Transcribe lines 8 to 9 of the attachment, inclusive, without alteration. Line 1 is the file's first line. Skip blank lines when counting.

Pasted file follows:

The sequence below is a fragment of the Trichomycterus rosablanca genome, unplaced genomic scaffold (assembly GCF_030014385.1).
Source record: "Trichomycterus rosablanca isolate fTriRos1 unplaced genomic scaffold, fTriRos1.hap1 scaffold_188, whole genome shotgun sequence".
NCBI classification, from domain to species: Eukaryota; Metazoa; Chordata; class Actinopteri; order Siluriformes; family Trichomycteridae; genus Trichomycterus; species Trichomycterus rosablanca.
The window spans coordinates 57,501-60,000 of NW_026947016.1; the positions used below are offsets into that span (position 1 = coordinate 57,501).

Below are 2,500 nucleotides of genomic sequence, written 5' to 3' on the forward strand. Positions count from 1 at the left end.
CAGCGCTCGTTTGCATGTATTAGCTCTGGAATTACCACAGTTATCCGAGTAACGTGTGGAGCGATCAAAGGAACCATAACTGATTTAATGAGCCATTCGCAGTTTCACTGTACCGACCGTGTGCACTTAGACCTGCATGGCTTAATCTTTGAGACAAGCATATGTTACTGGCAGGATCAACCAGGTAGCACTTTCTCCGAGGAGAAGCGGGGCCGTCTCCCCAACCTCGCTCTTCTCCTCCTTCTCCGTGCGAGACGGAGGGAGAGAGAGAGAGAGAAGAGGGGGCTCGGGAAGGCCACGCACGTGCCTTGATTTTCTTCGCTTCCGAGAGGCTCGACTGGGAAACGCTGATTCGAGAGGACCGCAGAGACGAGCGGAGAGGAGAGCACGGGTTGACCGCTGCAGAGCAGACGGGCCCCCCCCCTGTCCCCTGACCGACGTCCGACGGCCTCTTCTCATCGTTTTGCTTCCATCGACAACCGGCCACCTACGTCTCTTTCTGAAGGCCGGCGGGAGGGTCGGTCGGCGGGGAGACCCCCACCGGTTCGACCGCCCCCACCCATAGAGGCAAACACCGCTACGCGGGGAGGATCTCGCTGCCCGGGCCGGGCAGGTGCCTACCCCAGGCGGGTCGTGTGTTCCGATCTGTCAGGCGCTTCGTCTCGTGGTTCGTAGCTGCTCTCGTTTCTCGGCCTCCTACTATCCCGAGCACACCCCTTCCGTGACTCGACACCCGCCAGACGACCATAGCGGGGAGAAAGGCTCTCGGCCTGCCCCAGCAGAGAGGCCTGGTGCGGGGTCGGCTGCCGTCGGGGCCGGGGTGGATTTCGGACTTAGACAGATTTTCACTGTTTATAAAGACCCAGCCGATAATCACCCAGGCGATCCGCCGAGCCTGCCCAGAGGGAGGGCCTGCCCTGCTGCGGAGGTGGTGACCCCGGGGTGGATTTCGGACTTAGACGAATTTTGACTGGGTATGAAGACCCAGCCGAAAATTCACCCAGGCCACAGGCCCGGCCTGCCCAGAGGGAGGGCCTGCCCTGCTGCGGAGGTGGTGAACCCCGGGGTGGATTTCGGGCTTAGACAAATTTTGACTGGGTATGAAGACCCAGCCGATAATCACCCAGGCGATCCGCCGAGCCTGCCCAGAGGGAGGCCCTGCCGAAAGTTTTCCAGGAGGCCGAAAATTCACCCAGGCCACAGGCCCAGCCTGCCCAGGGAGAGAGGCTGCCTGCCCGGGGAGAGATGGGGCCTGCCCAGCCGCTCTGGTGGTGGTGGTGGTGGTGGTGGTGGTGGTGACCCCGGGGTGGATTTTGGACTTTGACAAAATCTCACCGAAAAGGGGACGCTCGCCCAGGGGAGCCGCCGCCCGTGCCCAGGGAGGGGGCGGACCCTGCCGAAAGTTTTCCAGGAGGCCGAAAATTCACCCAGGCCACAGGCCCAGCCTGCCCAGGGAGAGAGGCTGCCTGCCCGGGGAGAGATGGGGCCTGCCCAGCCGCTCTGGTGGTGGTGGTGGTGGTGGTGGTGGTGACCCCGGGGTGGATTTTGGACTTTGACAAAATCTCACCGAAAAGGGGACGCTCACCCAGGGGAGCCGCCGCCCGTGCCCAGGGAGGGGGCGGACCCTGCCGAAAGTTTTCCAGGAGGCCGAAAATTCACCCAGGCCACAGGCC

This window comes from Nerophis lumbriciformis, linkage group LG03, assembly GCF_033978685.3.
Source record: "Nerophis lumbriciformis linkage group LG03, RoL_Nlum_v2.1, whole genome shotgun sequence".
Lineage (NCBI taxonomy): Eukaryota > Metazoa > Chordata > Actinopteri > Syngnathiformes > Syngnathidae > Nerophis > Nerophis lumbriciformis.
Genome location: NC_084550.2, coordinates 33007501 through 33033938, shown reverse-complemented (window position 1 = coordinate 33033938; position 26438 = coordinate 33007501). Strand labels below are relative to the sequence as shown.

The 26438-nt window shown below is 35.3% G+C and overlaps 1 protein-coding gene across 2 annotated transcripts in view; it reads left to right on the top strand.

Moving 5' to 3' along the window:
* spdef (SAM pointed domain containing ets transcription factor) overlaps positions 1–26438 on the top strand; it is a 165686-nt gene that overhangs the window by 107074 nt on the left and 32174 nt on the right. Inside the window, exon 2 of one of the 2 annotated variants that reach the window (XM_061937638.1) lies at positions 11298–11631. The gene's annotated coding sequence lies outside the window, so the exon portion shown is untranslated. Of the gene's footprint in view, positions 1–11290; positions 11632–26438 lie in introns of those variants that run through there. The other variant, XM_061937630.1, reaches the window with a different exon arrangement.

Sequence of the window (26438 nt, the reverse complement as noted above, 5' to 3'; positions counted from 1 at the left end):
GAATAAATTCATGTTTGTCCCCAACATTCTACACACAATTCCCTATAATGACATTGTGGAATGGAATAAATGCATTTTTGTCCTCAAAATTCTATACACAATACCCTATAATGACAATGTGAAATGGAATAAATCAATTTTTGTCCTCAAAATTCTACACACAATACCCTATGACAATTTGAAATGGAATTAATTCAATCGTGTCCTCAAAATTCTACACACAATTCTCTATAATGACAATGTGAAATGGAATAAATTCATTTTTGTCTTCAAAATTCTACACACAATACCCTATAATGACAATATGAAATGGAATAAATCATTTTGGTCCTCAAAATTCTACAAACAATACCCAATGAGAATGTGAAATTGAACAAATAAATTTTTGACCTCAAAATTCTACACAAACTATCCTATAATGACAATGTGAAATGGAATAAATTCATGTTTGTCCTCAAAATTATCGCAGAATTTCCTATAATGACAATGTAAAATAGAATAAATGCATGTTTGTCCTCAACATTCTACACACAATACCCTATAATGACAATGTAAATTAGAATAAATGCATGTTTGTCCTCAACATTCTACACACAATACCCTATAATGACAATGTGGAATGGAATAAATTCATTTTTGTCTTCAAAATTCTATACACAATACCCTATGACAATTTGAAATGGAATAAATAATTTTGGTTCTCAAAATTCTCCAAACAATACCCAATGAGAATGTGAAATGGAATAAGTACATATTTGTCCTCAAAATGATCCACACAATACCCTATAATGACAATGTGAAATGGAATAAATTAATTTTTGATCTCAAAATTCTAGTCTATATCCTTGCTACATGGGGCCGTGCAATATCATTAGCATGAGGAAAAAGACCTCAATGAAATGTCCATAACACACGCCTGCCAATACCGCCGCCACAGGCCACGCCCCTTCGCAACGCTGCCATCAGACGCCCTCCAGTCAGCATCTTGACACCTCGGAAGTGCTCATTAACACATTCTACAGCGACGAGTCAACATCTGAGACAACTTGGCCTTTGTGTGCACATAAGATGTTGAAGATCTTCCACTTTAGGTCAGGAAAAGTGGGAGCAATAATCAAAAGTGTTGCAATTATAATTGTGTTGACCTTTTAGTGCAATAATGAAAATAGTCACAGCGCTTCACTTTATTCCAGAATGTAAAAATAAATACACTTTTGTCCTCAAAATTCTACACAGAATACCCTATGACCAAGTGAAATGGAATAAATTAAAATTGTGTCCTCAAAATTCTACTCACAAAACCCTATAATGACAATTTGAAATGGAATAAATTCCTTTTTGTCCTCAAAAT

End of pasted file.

Source record: "Nerophis lumbriciformis linkage group LG03, RoL_Nlum_v2.1, whole genome shotgun sequence".
Lineage (NCBI taxonomy): Eukaryota > Metazoa > Chordata > Actinopteri > Syngnathiformes > Syngnathidae > Nerophis > Nerophis lumbriciformis.